Cecelia Evans: As just one example of several technology tools we use, we have an IT platform called the Global Assessment and Talent Engine. It's used to assess candidates on mobile devices, their PDAs, their phones, their laptop computers. Last year we assessed over seven million candidates around the world for very large clients, including the International Revenue Service. Right now we're the only firm that has assessments that are delivered via these technologies, which makes it really easy.
Before, if you were an agency recruiting and you wanted to do some assessments, the employee or the candidate would have to be at a computer. Now they can do it on their mobile phone as they're walking down the street. It just makes it so much more conducive to the way people are operating these days. That's probably one of the most foremost areas where we've developed our technology and used it for one of the two critical needs that everybody is facing.
ExecutiveBiz: Aon Hewitt’s federal practice seen a large percentage of growth over the past five years – how will evolving technology and the budget affect how you will need to continue to operate your business to stay one step ahead of the federal workplace demand?
Cecelia Evans: The growth that we've experienced has a lot to do with staying focused on strategic challenges. We'll continue to grow as long as we remain focused in the strategic areas. Federal agencies go through changes every election cycle. The political appointees change. The parties may or may not change, but every year there are budget challenges, there are political challenges. Federal agencies, very unlike the commercial sector, really do have unique challenges that they are up against, and they have much shorter timeframes to fix those problems.
Our focus remains on working with them on a strategic level, to keep focused on those issues that are causing the greatest pain, and often that has to do with their workforce. We look at all aspects, whether thinking about retention or recruiting or looking at workforce analytics to help an agency plan long-term if they know their budget will be declining over the next few years and they know they have to make significant changes. Using the workforce analytics, they're able to get an understanding of what is the skill base of their workforce and where do they need to train additional people or develop leaders so that as people retire and as they have to make cuts, that they've got the right people in place. So, our focus remains in these strategic areas, and I think that's going to probably continue to experience tremendous growth.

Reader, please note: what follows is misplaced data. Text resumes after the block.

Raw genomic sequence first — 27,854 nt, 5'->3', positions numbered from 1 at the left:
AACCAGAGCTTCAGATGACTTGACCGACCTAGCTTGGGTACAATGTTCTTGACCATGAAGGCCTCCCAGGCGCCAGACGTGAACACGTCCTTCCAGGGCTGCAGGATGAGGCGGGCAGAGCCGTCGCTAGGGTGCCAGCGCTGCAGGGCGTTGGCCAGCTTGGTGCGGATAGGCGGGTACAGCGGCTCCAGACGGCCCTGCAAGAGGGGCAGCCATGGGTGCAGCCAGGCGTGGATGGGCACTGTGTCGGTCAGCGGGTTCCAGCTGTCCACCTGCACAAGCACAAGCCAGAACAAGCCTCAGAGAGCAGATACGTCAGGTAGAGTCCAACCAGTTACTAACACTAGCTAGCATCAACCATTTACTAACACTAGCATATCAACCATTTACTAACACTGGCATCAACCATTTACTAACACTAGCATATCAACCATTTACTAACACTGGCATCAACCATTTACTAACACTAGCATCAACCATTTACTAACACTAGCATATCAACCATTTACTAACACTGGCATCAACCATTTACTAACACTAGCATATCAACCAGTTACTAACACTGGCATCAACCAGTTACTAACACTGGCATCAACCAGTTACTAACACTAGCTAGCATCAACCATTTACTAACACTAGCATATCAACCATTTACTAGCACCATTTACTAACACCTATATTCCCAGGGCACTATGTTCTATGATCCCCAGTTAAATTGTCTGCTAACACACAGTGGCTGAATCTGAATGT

ExecutiveBiz: Has the company been involved in any activities recently?
Cecelia Evans: Aon just recently hosted an event in Arlington called Aon's Salute to America's Wounded Warriors. It's a pro bono event that we do. Our company is very committed to working with wounded warriors. There were about 80 companies, federal agencies and state government groups that attended and spent the day with these wounded warriors. We had the morning with the wounded warriors and talked to them about job searching. Specifically we spoke with them about how to change their language from military language, such as, “I'm an infantry man,“ to something that would make sense in the commercial sector.
We had a recognition ceremony and appreciation to recognize each of the wounded warriors that were there. There were about 65 wounded warriors. General Richard B. Myers, he's the former Chairman of the Joint Chiefs of Staff and served on the company board, spoke to the wounded warriors and the employers who were there. He talked to the wounded warriors about what it is to transition, and he congratulated them for all that they've done. He talked to the employers about why it's so good to hire our veterans.
Afterwards, it turned into a reverse job fair. Rather than employers having booths, what you usually see at a job fair, the wounded warriors each had their own table, and the employers went table to table to talk to the candidates. It was a huge success, and it's something we hope to do a lot more of in the D.C. area.
We've had these programs for the last three years. We started in 2009 with the first one in Chicago. We've done several in Chicago, in New York and in Pittsburg. It's really taken off, and it's something our CIO is very committed to and very much support the offices doing this and using our board member General Myers in this way to participant in the events. This summer we'll go to San Diego and in the fall, we're going to go to Dallas. I'm hoping that we'll do another one in the fall in the DC area since there are so many wounded warriors in the D.C. area. There's such a desire by employers to hire them because of their ethics and their values. We love to be in a position to facilitate that process.